Model-based evaluation of the long-term cost-effectiveness of systematic case-finding for COPD in primary care

Tosin Lambe, Peymane Adab, Rachel Jordan, Alice Sitch, Alexandra Enocson, Kate Jolly, Jennifer Marsh, Richard D Riley, Martin Miller, Brendan G Cooper, Alice Turner, Jonathan Ayres, Robert A Stockley, Sheila Greenfield, Stanley Siebert, Amanda Daley, Kar Cheng, David Fitzmaurice, Sue Jowett

Research output: Contribution to journalArticlepeer-review

8 Citations (Scopus)
147 Downloads (Pure)

Abstract

Introduction: 'One-off' systematic case-finding for COPD using a respiratory screening questionnaire is more effective and cost-effective than routine care at identifying new cases. However, it is not known whether early diagnosis and treatment is beneficial in the longer term. We estimated the long-term cost-effectiveness of a regular case-finding programme in primary care.

Methods: A Markov decision analytic model was developed to compare the cost-effectiveness of a 3-yearly systematic case-finding programme targeted to ever smokers aged ≥50 years with the current routine diagnostic process in UK primary care. Patient-level data on case-finding pathways was obtained from a large randomised controlled trial. Information on the natural history of COPD and treatment effects was obtained from a linked COPD cohort, UK primary care database and published literature. The discounted lifetime cost per quality-adjusted life-year (QALY) gained was calculated from a health service perspective.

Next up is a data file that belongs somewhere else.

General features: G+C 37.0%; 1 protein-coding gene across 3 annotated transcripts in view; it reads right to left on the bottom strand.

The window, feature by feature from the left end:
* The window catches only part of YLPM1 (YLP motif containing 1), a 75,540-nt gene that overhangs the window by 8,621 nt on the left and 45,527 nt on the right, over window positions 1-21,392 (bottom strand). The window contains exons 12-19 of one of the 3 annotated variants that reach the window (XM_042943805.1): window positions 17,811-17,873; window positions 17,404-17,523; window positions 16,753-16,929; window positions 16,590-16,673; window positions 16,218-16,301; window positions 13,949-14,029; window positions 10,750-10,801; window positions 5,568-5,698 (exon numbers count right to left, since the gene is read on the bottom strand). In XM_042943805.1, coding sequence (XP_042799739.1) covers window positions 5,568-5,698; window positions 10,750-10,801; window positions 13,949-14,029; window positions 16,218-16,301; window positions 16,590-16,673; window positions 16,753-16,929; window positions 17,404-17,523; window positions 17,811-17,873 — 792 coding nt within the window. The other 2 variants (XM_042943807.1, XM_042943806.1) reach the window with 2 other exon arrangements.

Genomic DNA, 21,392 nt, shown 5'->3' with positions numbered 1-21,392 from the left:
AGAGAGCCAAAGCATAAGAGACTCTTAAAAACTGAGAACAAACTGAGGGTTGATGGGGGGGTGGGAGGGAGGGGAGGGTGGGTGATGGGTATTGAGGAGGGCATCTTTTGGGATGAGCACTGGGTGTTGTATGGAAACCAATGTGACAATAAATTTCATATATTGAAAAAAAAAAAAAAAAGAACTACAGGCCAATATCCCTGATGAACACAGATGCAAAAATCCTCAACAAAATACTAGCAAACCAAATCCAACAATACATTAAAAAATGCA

Results: The incremental cost-effectiveness ratio of systematic case-finding versus current care was £16 596 per additional QALY gained, with a 78% probability of cost-effectiveness at a £20 000 per QALY willingness-to-pay threshold. The base case result was robust to multiple one-way sensitivity analyses. The main drivers were response rate to the initial screening questionnaire and attendance rate for the confirmatory spirometry test.

Discussion: Regular systematic case-finding for COPD using a screening questionnaire in primary care is likely to be cost-effective in the long-term despite uncertainties in treatment effectiveness. Further knowledge of the natural history of case-found patients and the effectiveness of their management will improve confidence to implement such an approach.

Original languageEnglish
Pages (from-to)730-739
Number of pages10
JournalThorax
Volume74
Issue number8
Early online date8 Jul 2019
DOIs
Publication statusPublished - Aug 2019

Bibliographical note

© Author(s) (or their employer(s)) 2019. Re-use permitted under CC BY. Published by BMJ.

Keywords

  • COPD
  • case-finding
  • early diagnosis, cost-effectiveness
  • markov model

ASJC Scopus subject areas

  • Pulmonary and Respiratory Medicine

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